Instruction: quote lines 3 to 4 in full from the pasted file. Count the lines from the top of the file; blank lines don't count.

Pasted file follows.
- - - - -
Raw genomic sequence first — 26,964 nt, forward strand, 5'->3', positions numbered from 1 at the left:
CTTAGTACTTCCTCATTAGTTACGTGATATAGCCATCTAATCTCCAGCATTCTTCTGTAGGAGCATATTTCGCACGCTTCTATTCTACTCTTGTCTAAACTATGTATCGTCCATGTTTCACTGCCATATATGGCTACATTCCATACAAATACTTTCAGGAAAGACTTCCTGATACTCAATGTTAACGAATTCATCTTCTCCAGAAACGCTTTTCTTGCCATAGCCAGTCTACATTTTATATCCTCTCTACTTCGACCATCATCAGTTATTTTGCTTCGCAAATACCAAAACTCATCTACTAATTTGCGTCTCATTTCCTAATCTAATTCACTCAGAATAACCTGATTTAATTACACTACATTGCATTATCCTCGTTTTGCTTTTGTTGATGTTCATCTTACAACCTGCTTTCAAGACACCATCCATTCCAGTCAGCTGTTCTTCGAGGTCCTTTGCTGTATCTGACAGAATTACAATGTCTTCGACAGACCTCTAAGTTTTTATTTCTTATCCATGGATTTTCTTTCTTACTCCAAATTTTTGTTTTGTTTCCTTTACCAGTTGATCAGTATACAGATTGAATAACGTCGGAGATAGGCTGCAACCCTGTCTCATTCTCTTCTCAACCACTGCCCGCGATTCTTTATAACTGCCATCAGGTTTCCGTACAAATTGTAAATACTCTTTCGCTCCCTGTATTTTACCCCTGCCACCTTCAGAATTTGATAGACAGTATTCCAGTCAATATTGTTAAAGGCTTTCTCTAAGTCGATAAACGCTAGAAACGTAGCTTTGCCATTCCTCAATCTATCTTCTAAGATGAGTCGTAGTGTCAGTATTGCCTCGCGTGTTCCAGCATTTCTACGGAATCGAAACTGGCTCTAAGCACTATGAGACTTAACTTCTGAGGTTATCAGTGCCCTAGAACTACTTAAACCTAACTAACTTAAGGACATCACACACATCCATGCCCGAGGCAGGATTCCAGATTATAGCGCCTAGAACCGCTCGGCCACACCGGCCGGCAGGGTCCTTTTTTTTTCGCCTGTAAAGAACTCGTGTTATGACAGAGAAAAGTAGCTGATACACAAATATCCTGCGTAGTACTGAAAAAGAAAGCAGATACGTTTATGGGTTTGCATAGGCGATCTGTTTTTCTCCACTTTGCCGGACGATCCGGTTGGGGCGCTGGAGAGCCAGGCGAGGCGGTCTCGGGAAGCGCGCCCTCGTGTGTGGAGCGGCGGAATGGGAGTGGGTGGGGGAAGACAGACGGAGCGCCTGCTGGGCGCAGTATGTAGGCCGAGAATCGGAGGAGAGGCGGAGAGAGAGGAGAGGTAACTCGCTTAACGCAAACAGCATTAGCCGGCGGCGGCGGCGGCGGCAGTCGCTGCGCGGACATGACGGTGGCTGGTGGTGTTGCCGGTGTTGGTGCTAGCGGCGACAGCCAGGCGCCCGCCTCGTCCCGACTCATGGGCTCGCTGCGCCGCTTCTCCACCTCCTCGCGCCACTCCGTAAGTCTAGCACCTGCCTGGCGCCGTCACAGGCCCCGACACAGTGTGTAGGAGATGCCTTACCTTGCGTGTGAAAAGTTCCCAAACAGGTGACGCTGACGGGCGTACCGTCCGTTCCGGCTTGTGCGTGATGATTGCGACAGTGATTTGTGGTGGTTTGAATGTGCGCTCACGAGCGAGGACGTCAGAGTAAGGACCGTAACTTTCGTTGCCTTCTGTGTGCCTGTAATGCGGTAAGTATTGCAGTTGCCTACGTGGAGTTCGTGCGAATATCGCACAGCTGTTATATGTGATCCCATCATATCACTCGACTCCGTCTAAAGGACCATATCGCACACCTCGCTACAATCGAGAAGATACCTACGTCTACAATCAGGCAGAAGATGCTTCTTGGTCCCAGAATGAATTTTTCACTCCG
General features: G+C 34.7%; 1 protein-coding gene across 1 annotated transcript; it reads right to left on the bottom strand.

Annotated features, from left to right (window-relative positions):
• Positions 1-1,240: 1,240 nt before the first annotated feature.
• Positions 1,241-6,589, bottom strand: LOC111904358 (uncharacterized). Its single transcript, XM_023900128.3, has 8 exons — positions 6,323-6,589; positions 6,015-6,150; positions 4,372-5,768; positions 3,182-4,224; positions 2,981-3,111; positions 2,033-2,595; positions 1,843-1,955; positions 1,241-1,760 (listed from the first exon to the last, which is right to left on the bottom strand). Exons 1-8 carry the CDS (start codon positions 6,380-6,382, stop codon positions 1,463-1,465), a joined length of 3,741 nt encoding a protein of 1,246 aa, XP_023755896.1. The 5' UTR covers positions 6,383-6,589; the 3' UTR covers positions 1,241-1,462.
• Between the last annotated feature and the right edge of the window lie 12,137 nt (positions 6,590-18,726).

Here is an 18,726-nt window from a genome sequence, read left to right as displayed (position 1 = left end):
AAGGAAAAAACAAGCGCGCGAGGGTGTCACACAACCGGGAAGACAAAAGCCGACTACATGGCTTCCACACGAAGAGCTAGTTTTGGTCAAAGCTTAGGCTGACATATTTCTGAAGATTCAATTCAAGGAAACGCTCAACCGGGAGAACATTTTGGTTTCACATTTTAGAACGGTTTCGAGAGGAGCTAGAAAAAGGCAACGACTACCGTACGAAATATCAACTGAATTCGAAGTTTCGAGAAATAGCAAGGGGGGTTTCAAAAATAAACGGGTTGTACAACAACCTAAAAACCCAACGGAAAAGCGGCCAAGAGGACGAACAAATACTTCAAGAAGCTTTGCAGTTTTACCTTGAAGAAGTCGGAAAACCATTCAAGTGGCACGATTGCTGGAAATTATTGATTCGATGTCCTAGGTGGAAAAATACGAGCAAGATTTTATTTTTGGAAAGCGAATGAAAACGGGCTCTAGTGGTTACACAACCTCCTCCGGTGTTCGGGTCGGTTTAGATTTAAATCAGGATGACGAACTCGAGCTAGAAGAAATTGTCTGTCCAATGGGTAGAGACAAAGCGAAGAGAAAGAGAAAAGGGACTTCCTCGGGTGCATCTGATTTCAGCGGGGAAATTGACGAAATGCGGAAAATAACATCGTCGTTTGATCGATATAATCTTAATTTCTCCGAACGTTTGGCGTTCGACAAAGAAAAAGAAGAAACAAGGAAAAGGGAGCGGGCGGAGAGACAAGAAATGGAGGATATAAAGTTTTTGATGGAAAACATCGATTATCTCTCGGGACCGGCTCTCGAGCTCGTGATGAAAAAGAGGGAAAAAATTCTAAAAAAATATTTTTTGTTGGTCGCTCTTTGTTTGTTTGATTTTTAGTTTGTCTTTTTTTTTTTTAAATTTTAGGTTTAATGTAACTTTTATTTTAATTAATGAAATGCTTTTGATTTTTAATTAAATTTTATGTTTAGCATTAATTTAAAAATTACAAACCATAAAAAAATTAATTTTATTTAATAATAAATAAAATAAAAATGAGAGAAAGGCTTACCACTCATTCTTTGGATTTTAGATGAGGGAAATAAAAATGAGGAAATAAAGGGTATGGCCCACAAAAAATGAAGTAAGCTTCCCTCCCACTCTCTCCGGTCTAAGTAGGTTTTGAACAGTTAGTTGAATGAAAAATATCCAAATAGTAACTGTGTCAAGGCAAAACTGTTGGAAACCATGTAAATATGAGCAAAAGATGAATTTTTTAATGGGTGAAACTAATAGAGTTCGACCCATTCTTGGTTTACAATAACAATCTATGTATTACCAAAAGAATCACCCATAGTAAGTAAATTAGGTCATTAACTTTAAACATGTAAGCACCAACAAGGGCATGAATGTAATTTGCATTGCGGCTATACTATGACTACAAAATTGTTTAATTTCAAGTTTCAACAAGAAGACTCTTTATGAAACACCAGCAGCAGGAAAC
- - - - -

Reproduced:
General features: G+C 34.7%; 1 protein-coding gene across 1 annotated transcript; it reads right to left on the bottom strand.

Annotated features, from left to right (window-relative positions):